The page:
Guest Post: Minyao Wang on “Is Banning WeChat Warranted?”
Today we have an op-ed about a ‘ripped from the headlines’ topic: the recent executive orders that essentially shut down the social media messaging app WeChat (and also TikTok ). We are very pleased that our expert commentator is a 2008 Duke Law grad, Minyao Wang. (Actually, he’s what we affectionately call a ‘double Dukie’ as he also attended Duke as an undergrad!)
Minyao is writing in his personal capacity and as you will see, he has strong opinions about WeChat. He makes his argument by cogently laying out his view of the facts and the law, and does so in a way that is especially ‘accessible’ to everyone, including those who may not be familiar with the app, or the issues of law and national security being raised. I learned a lot – and I think you will too! Here’s Minyao:
Is Banning WeChat Warranted?
by Minyao Wang
On August 6, President Trump issued two executive orders to shut down TikTok and WeChat. The orders cited to the misappropriation of user data at the behest of the Chinese government. Invoking his authority under the International Emergency Economic Powers Act of 1977, (“IEEPA”), 50 U.S.C. § 1701 et seq., the President directed that after 45-days, “transactions” involving the two applications will be prohibited.
TikTok and its Chinese parent have in response sued the Trump administration. Given TikTok’s significant market value, the most likely endgame would be a sale to an American company. Its litigation is widely seen as a way to gain pricing leverage over potential suitors. But WeChat is a different story.
There will not be a white-knight purchaser because a spin off U.S.-only version of WeChat is not financially viable. Therefore, the WeChat ban is more likely to be extensively litigated. Indeed, on August 21, a lawsuit was filed by a newly formed and self-styled “alliance” of WeChat users as lead plaintiff, alleging constitutional and statutory violations.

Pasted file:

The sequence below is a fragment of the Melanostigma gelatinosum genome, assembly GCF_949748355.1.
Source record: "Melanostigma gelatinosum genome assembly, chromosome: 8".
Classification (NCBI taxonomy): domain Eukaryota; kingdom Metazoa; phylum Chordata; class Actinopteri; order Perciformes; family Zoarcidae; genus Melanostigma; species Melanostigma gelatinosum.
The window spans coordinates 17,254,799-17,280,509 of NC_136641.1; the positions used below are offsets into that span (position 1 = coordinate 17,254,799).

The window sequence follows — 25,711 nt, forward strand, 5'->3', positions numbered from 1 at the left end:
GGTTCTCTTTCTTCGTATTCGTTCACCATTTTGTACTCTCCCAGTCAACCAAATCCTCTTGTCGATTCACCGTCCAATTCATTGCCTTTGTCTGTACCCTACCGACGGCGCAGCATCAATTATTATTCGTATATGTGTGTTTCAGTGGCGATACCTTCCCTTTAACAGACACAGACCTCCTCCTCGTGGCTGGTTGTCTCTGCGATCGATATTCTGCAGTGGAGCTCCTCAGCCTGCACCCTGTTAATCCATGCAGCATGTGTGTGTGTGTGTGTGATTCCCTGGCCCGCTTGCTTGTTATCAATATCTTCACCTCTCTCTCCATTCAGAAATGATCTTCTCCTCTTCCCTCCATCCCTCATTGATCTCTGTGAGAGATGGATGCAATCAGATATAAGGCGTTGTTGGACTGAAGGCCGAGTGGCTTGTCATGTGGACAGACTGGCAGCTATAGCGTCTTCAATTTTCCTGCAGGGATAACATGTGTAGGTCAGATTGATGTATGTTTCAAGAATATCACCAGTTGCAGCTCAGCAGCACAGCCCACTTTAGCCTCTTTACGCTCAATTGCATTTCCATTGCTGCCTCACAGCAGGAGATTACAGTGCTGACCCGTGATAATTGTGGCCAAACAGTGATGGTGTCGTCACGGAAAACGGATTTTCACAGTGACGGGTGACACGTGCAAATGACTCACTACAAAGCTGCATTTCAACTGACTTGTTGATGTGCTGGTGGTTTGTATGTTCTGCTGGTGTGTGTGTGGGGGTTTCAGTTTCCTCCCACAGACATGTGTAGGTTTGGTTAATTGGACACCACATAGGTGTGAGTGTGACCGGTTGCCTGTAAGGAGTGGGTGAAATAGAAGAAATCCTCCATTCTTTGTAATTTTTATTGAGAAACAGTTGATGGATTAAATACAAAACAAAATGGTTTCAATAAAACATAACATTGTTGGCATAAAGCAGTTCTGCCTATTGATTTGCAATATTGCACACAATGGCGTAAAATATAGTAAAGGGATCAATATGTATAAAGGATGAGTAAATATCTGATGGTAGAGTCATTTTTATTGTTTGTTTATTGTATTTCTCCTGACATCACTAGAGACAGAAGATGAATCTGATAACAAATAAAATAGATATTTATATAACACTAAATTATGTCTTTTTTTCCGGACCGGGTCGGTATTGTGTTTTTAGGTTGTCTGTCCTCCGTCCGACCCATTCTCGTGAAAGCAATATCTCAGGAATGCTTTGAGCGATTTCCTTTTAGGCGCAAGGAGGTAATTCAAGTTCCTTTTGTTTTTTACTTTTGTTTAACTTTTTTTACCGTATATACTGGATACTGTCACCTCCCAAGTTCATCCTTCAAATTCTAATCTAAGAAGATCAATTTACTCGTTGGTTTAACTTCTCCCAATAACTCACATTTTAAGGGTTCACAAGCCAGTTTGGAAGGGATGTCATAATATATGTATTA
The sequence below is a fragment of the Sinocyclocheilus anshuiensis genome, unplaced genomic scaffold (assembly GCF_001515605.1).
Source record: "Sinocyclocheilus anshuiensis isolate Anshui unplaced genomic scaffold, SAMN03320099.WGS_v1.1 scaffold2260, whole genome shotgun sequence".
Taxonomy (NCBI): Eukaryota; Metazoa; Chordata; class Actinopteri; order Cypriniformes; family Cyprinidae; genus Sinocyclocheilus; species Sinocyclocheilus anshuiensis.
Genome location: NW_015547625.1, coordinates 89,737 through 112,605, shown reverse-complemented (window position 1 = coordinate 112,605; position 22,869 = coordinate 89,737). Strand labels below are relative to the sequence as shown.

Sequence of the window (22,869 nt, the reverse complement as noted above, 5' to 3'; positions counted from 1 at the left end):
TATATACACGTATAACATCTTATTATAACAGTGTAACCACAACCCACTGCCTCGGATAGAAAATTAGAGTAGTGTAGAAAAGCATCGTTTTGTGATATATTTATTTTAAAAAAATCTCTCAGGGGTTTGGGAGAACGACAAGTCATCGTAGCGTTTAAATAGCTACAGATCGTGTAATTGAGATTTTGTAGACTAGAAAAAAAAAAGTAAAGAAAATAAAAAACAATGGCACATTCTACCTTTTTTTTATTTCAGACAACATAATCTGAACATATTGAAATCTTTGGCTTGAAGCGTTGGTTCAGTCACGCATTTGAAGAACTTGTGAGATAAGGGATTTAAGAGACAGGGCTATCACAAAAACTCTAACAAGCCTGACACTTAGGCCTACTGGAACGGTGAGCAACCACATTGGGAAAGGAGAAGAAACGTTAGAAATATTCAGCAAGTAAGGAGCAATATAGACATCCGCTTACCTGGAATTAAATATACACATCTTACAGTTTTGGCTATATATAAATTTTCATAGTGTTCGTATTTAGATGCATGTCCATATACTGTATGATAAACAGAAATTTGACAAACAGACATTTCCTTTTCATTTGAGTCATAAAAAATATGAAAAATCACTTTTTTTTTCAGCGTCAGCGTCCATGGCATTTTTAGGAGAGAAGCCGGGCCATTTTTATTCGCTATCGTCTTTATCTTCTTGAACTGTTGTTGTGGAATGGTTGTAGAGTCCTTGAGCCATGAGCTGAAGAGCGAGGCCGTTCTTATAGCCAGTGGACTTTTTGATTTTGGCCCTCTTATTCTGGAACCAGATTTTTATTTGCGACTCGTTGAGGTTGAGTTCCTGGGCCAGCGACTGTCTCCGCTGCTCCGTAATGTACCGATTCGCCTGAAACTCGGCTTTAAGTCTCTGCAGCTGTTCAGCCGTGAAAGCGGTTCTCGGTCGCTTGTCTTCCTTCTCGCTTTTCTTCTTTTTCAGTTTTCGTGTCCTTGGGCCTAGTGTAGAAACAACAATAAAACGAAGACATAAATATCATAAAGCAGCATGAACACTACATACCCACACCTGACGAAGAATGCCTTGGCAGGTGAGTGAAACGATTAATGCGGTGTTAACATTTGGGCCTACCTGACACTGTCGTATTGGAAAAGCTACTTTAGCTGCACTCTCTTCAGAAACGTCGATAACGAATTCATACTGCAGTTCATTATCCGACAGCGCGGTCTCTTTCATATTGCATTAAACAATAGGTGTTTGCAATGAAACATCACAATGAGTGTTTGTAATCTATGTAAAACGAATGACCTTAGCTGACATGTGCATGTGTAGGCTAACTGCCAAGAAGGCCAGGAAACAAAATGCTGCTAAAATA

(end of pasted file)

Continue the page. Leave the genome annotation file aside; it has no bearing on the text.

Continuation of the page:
In a democracy, banning a software application is not a step to be taken lightly. And banning WeChat will seriously inconvenience individuals that use it to keep in touch with people in China. But the unusual national security challenge posed by WeChat, which is a raw tool of Chinese economic espionage and influence operations, renders its exclusion from the U.S. necessary. The ban also rests on solid legal foundation.
What Does WeChat Do?
WeChat has more than one billion users and is indispensable to daily life in China. It is the Chinese combination of WhatsApp, Facebook, YouTube, Instagram, Twitter and Apple Pay. Chinese people use it to chat and message with friends, family and colleagues; organize social events; read the news; and order and pay for food, products and services. Government agencies, corporations, and social organizations set up public accounts on WeChat to distribute information. All WeChat postings are subject to extensive censorship.
To be candid, WeChat is a clumsy social media platform. The main reason that it took off in China is the exclusion of foreign social media applications from that country. This exclusion in turn stems from the Chinese Communist Party’s fears of a new Tiananmen Square protest especially due to the critical role played by social media in the popular uprisings that topped multiple dictatorships during the Arab Spring.
There is no better proof of WeChat’s lack of competitiveness than its failure to catch on elsewhere in Asia. In the U.S., WeChat is used only by the Chinese diaspora and a very few others with personal connections to China. Indeed, even second-generation Chinese Americans overwhelmingly shun WeChat, viewing it as a symbol of the totalitarian regime from which their parents escaped.
WeChat Is Nefarious
WeChat presents a clear national security threat. The Chinese government is engaged in a worldwide campaign to steal intellectual property. Multiple investigations and prosecutions have demonstrated that Chinese suspects use WeChat as the primary means of communications.